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I Dream of Eating, an Amazon list
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YACMI (Yet Another Clever Marketing Idea):

Being clever ourselves, we should make ourselves attractive to people who are in the business of noticing and promoting cleverness. For instance, NewCity publishes an annual Best of Chicago issue, filled with unique twists on the standard "best of" fare. Within the Food and Drink section, there is at least one category -- best menu design -- we should easily be able to immediately dominate, and several others that we could aim for. Winning the category is not necessary; they often list several honorable mentions.

This particular list might be harder than normal to conquer due to NewCity's habit of creating and removing categories on a whim. If we're really clever -- and we are -- we'll dominate a skill so well that they'll create a whole new category just for the purpose of honoring us.
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YANI: The Hot Seat
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While I wait for Regis to call me back, I imagine what our conversation will be like once I make it to the hot seat:

"What will you do with the money if you win it all, Sandor?"

"My friend Luke and I were thinking of opening a restaurant. It's been just a dream up until now, but with this money, I think it might actually happen. Of course, we'll have to name a dish after you, Reege, if not the whole damn place, since without you, we wouldn't have been able to do it."

"That's awfully nice of you. Say, any idea why your friend back there is violently shaking his head back and forth? Oh well, on to the next question..."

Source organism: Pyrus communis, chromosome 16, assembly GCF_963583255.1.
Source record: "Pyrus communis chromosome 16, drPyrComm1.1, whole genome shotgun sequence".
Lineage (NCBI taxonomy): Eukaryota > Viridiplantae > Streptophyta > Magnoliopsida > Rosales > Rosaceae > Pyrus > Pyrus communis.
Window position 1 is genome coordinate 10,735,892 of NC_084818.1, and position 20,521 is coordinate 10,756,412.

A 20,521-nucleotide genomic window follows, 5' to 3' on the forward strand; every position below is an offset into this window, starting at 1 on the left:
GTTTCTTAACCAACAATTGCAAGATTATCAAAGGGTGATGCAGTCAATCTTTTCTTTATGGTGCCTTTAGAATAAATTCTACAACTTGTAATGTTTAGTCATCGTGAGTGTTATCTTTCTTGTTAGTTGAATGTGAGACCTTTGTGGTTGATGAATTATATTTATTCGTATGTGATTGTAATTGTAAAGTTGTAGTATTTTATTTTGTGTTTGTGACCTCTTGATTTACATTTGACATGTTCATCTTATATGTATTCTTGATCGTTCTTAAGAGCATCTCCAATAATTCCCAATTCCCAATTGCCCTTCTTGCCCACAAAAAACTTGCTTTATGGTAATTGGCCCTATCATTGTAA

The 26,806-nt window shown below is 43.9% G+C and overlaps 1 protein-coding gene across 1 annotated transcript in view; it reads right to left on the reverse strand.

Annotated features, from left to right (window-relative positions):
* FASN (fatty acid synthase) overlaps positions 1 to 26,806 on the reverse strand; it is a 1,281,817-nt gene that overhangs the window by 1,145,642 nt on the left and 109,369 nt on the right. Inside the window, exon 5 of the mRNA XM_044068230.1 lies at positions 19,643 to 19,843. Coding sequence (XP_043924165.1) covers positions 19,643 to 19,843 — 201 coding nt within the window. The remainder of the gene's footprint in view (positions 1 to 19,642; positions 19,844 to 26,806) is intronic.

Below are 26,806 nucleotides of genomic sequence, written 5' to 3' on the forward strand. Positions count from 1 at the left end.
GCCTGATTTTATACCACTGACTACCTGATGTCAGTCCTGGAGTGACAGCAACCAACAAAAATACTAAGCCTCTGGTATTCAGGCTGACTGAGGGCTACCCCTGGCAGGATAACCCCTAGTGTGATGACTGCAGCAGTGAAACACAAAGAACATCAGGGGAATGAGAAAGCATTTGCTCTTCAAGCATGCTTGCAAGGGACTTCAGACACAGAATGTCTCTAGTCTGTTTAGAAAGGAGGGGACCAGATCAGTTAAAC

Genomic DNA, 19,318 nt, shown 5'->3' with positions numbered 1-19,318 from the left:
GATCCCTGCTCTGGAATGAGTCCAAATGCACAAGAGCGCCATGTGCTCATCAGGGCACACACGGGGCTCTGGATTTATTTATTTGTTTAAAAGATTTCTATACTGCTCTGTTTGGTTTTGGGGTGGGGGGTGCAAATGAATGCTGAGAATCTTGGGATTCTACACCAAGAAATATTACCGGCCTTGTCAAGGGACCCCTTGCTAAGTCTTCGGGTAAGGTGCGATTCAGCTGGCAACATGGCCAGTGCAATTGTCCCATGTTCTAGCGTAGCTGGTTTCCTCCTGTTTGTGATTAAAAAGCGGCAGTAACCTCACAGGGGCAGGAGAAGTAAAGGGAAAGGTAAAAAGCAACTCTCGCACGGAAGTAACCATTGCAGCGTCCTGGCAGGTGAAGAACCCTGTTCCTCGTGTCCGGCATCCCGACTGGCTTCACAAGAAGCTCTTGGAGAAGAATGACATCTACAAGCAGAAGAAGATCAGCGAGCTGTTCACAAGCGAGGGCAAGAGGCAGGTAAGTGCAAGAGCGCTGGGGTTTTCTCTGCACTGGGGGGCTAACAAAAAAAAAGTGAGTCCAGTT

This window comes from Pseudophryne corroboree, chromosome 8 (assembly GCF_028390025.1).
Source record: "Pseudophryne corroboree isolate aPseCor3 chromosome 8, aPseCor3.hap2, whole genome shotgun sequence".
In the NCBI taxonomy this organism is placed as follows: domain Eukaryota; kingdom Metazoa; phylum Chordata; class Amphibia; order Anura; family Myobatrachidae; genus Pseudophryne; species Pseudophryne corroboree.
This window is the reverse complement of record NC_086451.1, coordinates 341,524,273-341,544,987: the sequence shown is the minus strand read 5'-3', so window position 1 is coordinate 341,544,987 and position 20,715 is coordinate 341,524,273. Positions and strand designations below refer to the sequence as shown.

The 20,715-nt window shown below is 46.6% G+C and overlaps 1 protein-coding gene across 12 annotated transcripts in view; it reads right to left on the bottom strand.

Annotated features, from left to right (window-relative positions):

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Tuesday, February 20, 2001

Money. Experience. Talent.

I believe these are the keys to success. We will need plenty of each, though having some of any one will invariably assist in gaining more of the others.
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Here is a story about students who opened a restaurant in Providence, R.I., to be filed along with William's La Cumbamba under "If they can do it, so can we."

It's not a great story, but it captures some of the details that allure me:

  • Simple menus, lifting favorite recipes from one's grandmother
  • Sleeping on a cot in the basement
  • Regulars who help themselves to coffee and help clear tables
  • Developing a reputation for the best omelets in the area (we don't have to have the best omelets, but we should have the best *something*)

Sandy, we'll have to have your sister's stud go and see if the Cafe Terrace is indeed up to snuff.
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Amazon Honor SystemClick Here to PayLearn More
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Earning profit without spending a dime? I like this business plan. Our ROI will be through the roof.

I've taken the liberty to update some of my past posts with handy links. Click through, people! Your impulse buy is our gain.
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I'm pleased to announce our enterprise's first revenue stream, in the form of the Amazon.com Associates Program.